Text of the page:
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Flat on its face by Deb Fischer

August 21, 2014

Flat on its Face
By U.S. Senator Deb Fischer

As I visit communities across the state, countless Nebraskans continue to express to me their concerns with overreach by the federal government. Specifically, many Nebraskans are frustrated by the Environmental Protection Agency’s (EPA) increasingly heavy hand. That’s why there’s so much skepticism about EPA’s latest rule regarding the “waters of the United States” or WOTUS.

On March 25, EPA released its proposed rule redefining “waters of the United States” under the Clean Water Act. If finalized, the rule would represent a massive land grab by the federal government, since few bodies of water would escape the agency’s broad definition of “waters of the United States.”

Under the rule, federal bureaucrats – not state and local authorities – could assert control over water resources. This means the federal government could regulate almost any body of water, from road ditches to farm ponds. Nebraskans own the surface and ground water within our state boundaries. This overreach by the federal government is dramatic in scope and unprecedented in effect.

EPA Administrator Gina McCarthy recently embarked on a public relations tour to try to alleviate growing national anxiety. She stated, “I have never proposed anything that I thought would be so well-received as this that has fallen totally flat on its face.”

It didn’t fall flat on its face due to EPA’s failure to properly explain it. It’s fallen flat because, when drafting the rule, EPA failed to listen to those impacted by it.

The WOTUS rule would have a disproportionate impact on agriculture – the backbone of Nebraska’s economy. EPA contends that an entire set of exemptions would protect many farmers, but these exemptions do not cover weed control, fertilizer use, or other common farm practices. An August 17 Omaha World-Herald editorial noted, “Responsible environmental projection is sensible. Bureaucratic overreach and costly complications for agriculture and industry are not.”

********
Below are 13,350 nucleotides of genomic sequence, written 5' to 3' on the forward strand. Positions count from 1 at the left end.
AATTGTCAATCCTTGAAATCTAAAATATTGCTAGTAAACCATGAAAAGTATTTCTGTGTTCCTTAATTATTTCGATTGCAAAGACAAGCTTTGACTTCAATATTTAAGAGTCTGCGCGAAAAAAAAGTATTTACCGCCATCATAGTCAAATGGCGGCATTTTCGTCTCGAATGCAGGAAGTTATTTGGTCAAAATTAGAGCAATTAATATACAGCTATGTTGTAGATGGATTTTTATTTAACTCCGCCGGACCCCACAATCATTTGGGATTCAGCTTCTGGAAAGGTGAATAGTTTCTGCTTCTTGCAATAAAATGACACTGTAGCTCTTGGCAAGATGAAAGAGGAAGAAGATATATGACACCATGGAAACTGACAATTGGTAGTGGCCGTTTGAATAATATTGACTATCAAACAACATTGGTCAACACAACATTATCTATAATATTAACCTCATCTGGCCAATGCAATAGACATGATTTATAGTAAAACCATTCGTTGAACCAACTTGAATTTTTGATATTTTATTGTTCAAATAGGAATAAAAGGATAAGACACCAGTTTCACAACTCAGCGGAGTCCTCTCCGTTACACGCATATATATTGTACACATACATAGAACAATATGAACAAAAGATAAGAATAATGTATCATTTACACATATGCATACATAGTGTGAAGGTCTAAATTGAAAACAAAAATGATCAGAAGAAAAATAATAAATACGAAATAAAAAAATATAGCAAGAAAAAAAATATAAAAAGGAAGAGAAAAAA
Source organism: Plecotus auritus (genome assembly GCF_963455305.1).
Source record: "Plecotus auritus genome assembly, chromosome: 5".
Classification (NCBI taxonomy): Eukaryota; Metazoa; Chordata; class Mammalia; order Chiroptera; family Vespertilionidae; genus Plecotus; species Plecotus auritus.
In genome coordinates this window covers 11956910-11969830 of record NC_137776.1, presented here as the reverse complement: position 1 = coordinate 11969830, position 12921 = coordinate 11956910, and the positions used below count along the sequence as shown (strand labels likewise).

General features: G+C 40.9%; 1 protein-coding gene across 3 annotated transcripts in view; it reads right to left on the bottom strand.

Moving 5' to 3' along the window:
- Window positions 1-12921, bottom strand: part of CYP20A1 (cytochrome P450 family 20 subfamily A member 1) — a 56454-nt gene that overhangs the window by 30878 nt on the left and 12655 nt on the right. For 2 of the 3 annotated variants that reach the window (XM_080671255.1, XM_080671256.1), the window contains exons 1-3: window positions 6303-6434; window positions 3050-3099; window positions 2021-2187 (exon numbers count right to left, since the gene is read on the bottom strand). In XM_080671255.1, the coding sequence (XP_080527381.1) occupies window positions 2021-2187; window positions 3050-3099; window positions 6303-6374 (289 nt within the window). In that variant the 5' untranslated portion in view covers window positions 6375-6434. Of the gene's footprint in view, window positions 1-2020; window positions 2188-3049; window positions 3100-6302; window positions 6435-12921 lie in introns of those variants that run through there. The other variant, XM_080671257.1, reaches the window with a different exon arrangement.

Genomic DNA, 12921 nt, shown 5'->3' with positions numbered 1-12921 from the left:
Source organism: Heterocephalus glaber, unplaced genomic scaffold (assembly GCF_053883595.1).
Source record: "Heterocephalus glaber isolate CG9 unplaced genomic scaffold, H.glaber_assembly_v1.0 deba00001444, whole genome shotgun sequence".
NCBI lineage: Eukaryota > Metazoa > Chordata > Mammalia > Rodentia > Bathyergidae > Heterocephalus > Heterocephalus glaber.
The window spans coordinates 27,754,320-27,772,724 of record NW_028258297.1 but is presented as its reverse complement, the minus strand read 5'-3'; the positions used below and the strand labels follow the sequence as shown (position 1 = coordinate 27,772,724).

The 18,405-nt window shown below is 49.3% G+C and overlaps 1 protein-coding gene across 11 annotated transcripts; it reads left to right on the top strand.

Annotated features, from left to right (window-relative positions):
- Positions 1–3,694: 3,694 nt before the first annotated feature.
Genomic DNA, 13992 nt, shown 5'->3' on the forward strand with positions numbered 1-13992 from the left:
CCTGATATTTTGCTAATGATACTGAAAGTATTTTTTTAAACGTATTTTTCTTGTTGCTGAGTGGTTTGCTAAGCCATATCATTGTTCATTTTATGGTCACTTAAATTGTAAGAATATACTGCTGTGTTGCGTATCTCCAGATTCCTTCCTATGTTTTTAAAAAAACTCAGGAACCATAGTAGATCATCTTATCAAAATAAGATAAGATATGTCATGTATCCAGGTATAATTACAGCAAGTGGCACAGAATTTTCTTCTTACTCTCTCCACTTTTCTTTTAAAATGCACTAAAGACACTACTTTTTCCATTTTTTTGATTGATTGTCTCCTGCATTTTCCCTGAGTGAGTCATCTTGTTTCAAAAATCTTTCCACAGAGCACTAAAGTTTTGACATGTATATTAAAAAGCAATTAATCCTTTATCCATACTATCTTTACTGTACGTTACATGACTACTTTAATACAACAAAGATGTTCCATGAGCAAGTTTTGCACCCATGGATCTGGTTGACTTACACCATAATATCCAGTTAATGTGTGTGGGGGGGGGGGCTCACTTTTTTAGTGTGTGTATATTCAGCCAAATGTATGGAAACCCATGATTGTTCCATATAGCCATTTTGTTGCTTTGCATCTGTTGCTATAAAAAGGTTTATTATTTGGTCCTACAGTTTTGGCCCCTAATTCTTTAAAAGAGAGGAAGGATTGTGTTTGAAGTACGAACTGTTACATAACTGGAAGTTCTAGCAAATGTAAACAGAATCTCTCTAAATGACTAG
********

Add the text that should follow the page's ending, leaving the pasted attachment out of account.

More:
The rule would also have a dramatic impact on state and local governments. For example, there would be an increase in the number of county-owned ditches under federal jurisdiction, increasing permitting requirements for routine maintenance. The rule would further complicate road construction projects, which are already unnecessarily delayed by red tape.

Understandably, it’s not just farmers and ranchers who are worried. I hear the same concerns voiced by manufacturers and businesses throughout the state. A growing coalition of Nebraskans including home builders, county officials, natural resource districts, manufacturers, contractors, and golf course owners have come together to push back against this rule. It won’t harm a select few; it will touch the lives of all Nebraskans.

So what can we do about it?

I’ve raised my strong concerns directly with EPA Administrator Gina McCarthy and Ken Koposis, the president’s nominee to head EPA’s water office. I’m also cosponsoring legislation to stop the rule from taking effect. I’ve written EPA numerous letters and I encourage all Nebraskans to take advantage of the opportunity to offer comments explaining exactly how these rules would impact your lives and your livelihoods.

Public comments are welcome until October 20. Submit your comments, identified by Docket identification (ID) No. EPA-HQ-OW-2011-0880, by one of the following methods:

• Federal eRulemaking Portal: http://www.regulations.gov. Follow the online instructions for submitting comments.
• Email: ow-docket@epa.gov
• Mail: Water Docket, Environmental Protection Agency, Mail Code 2822T, 1200 Pennsylvania Ave. NW, Washington, DC 20460. Attention: Docket ID No. EPA-HQ-OW-2011-0880.

Finally, I was pleased to learn that at long last, Cherry County’s stalled River Road construction project is ready to move forward. Needed repairs and resurfacing on River Road have been a long time coming. No one knows this better than my neighbors in Cherry County, who have been on the front lines battling regulatory red tape for a decade.

As a state senator and Chair of the Transportation and Telecommunications Committee, advancing infrastructure projects like this was one of my top priorities. In 2011, I wrote a bill allowing state officials to “swap funds” with the federal government. This enabled the county government to use cheaper millings for pavement and get this project going. This was a practical solution to address federal regulations without earmarks or spending more money. I’m glad to hear this project is finally moving forward.

Thank you for taking part in the democratic process and I’ll visit with you again next week.

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